8. Discrete FT & Noise

8. Discrete FT & Noise

Discrete Fourier transformation

Experimental data procesed by a computer is comprised of discrete points; therefore, the Fourier transforms used on experimental data are always discrete Fourier transforms. Before we look at the expressions for the discrete transform it is important to see how digitization impacts experimental analog signals. Figure 8A illustrates the digitization of a continuous, analog single frequency interferogram. This figure shows that digitization multiplies the analog signal by a sequence of evenly spaced Dirac pulses (the sampling function). The result is a sequence of N evenly space points that represent the analog signal: {f(t0), f(t1), … , f(tN-1)}. When a sequence is digitized, its Fourier transform is very similar to its continuous counterpart. The principle difference is in the fact that the sequence and its transform are vectors and the indexing has important unique features. (There is a wide variety of commercial software for calculating the Fourier transform of a digitized waveform numerically. Many of these programs are based upon the Cooley-Tukey algorithm, which is an efficient, timesaving way of programming the Fourier transform, and is often called the "Fast Fourier transform algorithm". Using any personal computer, a Fast Fourier transform (FFT) on 1024 data points takes just a few seconds.) The traditional FFT requires that the waveform (digital sequence) have 2n data points, where n is any integer. Others do not, but in either case the calculated spectrum has only half the number of unique data points as the time-domain function. This arises from the fact that simple transformation does not distinguish between positive and negative frequencies. Remember that cos(ω0) and cos(-ω0) are identical so the positive and negative cosine (real) Fourier coefficients have the same amplitudes. In the case of the sines, the signs are different. Formally this is reflected in the Nyquist criterion, which states that a waveform of frequency, ω, can only be characterized by sampling the waveform at a rate of at least 2ω. Hence the number of unique frequencies in the spectrum is a factor of 2 smaller than the number of points in the time domain sequence. The discrete FT of a sequence f(tn) is

where the frequency index m steps from –N/2 to N/2 to reflect the reduction of the number of unique points in the transform.

The Nyquist criterion has another important consequence in computing transforms of discrete sequences: when the sampling rate is too low, signal components that have frequencies above the Nyquist frequency are “aliased” (folded) into lower frequencies. The example in Figure 8B shows what happens when the frequency of a single frequency interferogram exceeds 1/(2Δt), where 1/(2Δt) is the highest frequency the Fourier transform can compute and Δt is the time elapsed between sampled points. This re-states the Nyquist criterion: if 1/Δt is the sampling frequency, then 1/2Δt is the maximum frequency observed without aliasing. The highest frequency in the example transform is 2π(16/32) so the spectrum at ω=2π(8/32) is represented correctly, but a spectrum at ω=2π(20/32), which should be outside the frame, is misrepresented at ωapparent=ωsampling-ωtrue=2π(12/32). When the frequency content of a waveform is high, the time axis has to have points sufficiently close together to capture the high frequency features. Otherwise each high frequency component appears as if it has a lower frequency in the transform. This is illustrated in Figure 8C, where the same cosine wave is plotted with a time axis that has points close together (red) vs. far apart (blue). Sampling the high frequency wave with too few points makes it appear to be a lower frequency wave. Here the “free spectral range’ (FSR) describes the range of frequencies that can be sampled without aliasing: FSR=1/2Δt.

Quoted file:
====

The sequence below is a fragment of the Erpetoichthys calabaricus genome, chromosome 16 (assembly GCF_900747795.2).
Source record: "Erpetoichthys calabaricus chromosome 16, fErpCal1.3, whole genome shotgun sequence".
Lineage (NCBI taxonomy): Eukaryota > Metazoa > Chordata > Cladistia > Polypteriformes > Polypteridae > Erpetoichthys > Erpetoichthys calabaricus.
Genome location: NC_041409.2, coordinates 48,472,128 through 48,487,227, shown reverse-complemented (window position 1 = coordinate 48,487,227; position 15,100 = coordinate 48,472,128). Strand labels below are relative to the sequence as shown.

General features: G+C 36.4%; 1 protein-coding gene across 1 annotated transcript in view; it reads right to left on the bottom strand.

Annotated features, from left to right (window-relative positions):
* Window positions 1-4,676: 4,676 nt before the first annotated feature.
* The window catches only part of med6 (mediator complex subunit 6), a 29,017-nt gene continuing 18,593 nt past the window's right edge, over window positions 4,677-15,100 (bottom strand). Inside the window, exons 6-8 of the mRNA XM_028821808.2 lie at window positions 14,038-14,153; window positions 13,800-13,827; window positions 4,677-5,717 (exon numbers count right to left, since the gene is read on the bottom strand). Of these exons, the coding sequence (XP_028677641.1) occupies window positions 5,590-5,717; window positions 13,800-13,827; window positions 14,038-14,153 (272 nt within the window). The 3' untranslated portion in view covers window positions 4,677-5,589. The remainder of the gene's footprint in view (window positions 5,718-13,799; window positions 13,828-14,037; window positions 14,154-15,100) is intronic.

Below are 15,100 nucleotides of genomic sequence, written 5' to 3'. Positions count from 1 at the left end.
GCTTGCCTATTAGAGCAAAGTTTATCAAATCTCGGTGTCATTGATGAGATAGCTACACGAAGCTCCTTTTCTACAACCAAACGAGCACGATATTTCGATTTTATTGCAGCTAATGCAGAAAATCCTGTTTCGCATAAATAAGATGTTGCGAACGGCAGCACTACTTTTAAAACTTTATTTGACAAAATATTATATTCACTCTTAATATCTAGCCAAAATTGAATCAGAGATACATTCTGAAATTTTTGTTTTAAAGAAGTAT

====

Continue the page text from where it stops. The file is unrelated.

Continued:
Now that the signals have been digitized, we can discuss transformation and convolution as a series of sums rather than integrals. In practice most convolutions are carried out by computing the Fourier transforms, multiplying them, then computing the inverse transform of the product, but it is easiest to understand what convolution does in the time domain. Convolution is a type of vector multiplication that blends the features of the two sequences. This operation occurs often in nature: when a simple camera captures an image of a large object (see http://www.vias.org/tmdatanaleng/… cc_convolution.html for a humorous, but effective cartoon), a telescope captures images of the sky, an AFM (atomic force microscopy) tip images a surface and when a source is dispersed into a spectrum by a monochromator equipped with entrance and exit slits. We will consider a simplified version of this last example. Consider the sequence f=[0 1 2 1 0] to represent a spectrum and the sequence h=[0 1 1 1 0] to represent the exit slit of a monochromator. The spectrum is recorded at the detector as the grating is turned and the wavelengths that pass through the slit change. The discrete convolution is given by the expression